WPSU asked you, our listeners, to tell us how you were getting along during the pandemic lockdown. Here are some of the ways you’ve been getting through it.
Evie Madison of Altoona is pastor of Wehnwood United Methodist Church in Altoona. She was busy becoming tech savvy early on in the pandemic. She learned to record and edit video so she could bring Sunday services to her shut in congregation.
“I can trim out the part where I say ‘Wait a minute – wait a minute – are we starting now?’” Madison said. “So now I have also learned how to overdub and add audio onto the video. “
Madison and her friends at the church also kept busy helping neighbors. The Wehnwood congregation mobilized to feed some local families in need.
“When the schools closed, that meant those children were not getting lunches,” Madison said. “And so we send hot dogs and we send cereal and we send peanut butter and other things that are what I would call kid-friendly foods.”
Meanwhile, in McKean County, another WPSU listener has had a rare chance to spend quality time with his kids.
“We live right on the outskirts of the Allegheny National Forest. It’s very remote here. It’s just dense forest all around us,” Ernie Chamberlain said.
He teaches at Kane Area Middle School, and has been passing the time hiking in the forest with his wife and three kids.
“This is something that we’ve always wanted to do,” he said. “But what would normally be going on right now is baseball season, and track and spring soccer. Every night of the week we would have a game, practice, and we just never had time. So with all this free time at the end of the day, we’ve been travelling to different trailheads, hiking 5, 6, 7, 8 miles at a time.”
Chamberlain says he had to buy his kids some serious boots for these outings.
“Real hiking boots. And it’s been muddy, it’s rocky it’s been quite a challenge at times. The trails cross the creek, and they don’t have a bridge. Because a lot of this is very remote. You know, the North Country Trail is just a very rustic trail. And so you’re like jumping across these creeks and trying to find rocks to step across in some parts. And we got wet. A couple times.”
For Chamberlain, the pandemic lockdown has brought an important benefit to his family.
“I would imagine that a lot of fellow listeners are probably going through the same things,” he said. “We’re spending more time than we’ve ever got to with our children, which is amazing. We’ve had conversations that we never really get to have because of all of our busy lives. And we’re enjoying that. “
Near the other side of the Allegheny National Forest, close to Tionesta, Richard Schall has been tending to his lumber business.
“I actually live right where I work,” Schall says, “and it’s on the edge of the national forest. Nothing but trees, you know.”
Schall is the chief executive officer of a company that distributes hardwood. When the pandemic came and business slowed, he had to lay off his staff to part time.
“Because I’ve cut the hours of my employees, I’ve had to pick up some of the slack that they were doing. But I’m doing what I would ordinarily do. I’m basically working part-time right now.”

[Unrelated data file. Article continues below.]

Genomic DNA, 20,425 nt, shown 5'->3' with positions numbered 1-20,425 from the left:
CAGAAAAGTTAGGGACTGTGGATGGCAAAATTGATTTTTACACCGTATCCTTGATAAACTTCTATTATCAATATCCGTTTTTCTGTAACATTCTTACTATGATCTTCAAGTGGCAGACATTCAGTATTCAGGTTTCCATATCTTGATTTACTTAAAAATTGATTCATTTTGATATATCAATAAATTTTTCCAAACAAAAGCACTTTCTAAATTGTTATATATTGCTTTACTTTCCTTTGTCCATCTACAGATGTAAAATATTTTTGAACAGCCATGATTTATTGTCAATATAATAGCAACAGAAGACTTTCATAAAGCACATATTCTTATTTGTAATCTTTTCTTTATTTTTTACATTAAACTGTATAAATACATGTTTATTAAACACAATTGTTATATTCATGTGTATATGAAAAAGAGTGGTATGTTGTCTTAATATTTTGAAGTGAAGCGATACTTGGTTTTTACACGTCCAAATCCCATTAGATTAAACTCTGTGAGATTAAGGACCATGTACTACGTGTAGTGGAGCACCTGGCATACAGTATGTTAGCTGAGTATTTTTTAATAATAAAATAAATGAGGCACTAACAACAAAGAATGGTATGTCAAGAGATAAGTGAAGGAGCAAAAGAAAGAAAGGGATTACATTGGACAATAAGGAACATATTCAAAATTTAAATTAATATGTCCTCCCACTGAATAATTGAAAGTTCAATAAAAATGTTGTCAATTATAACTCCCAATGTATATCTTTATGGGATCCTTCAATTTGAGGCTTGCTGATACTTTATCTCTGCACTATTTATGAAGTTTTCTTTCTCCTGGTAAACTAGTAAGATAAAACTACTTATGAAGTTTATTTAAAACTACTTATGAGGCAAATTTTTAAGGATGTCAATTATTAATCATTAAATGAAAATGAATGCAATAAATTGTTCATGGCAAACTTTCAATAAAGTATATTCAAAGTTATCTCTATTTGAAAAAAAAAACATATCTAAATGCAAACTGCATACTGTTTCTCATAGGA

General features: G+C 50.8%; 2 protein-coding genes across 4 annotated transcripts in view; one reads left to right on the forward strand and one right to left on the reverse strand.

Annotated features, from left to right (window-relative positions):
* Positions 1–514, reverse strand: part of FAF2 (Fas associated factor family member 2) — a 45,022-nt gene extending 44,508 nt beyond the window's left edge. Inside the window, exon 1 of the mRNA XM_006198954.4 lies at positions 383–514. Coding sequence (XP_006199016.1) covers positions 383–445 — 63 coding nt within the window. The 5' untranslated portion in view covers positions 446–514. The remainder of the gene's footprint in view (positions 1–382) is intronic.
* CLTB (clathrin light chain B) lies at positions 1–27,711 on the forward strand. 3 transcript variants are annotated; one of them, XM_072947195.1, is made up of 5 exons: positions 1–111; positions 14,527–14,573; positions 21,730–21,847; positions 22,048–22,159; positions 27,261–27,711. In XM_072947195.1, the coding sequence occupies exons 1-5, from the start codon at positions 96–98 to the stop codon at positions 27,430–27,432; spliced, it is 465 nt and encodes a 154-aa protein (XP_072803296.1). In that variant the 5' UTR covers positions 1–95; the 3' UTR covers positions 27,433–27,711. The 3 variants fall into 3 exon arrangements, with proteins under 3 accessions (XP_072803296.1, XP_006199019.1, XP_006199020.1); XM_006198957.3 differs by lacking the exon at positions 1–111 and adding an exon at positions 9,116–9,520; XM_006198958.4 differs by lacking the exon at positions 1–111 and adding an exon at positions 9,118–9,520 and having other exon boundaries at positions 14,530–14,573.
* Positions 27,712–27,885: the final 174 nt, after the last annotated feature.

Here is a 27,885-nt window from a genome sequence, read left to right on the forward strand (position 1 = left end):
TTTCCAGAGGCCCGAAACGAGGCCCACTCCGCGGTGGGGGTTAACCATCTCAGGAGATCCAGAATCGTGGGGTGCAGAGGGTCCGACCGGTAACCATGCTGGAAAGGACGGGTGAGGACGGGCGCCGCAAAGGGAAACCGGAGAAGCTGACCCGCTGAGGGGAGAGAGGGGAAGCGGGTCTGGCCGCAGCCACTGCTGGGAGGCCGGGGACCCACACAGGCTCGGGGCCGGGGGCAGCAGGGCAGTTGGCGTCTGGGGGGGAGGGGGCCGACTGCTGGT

When he’s not working, he’s been passing the time with some creative endeavors.
“I got in with a group of friends, and we started doing silly mask pictures. And the idea was we would circulate a picture around, and everybody would fill-in their caption. And then we would take a vote on which picture was the silliest or best, and which caption was the best."
“That absorbed us for a week or two,” Schall said, laughing. “Then we ran out of silly pictures and captions. And then I took up writing poetry for the local newspaper. Because, as you probably know, April was National Poetry Month. “
Schall wrote his poems for The Forest Press. He says he used to write poetry more regularly before he got into the family lumber business. He minored in creative writing at Carnegie Mellon.
He says his poetry takes a lot of inspiration from his part of the Allegheny National Forest.
“My office is right on a trout stream. And there’s a pretty good size hole like 50 yards away,” Schall said. “And one night I had a bear just knocking the trout out of the water. I watched. I did not walk by.”
Schall says when officials stock the water with fish, big trucks are used to dump the fish in. The otters and the bears have caught on to the fact that those trucks mean it’s mealtime.
“And that was kind of my inspiration for that one poem about the otters,” he said.
“I’ll read it off to you here real quick. You ready? The otters follow in the water, leaping and barking their delight. The black bear watches from the forest as the truck comes into sight. The white truck stops at every crossing, pouring down it’s silver stream. The driver turns the pump off, finishes, then blows the horn and waves goodbye. Bears and otters charge the waters. So long, and thanks for all the fish, is their glad reply.”
We’ve all had to find new things to do during lockdown, or new ways to do what we were already doing. And Schall thinks “new” is the operative word for the future.
“Most of the people I talk with, the consensus is, that life is never going to go back to what it was,” he said. “There’s going to be a new normal.”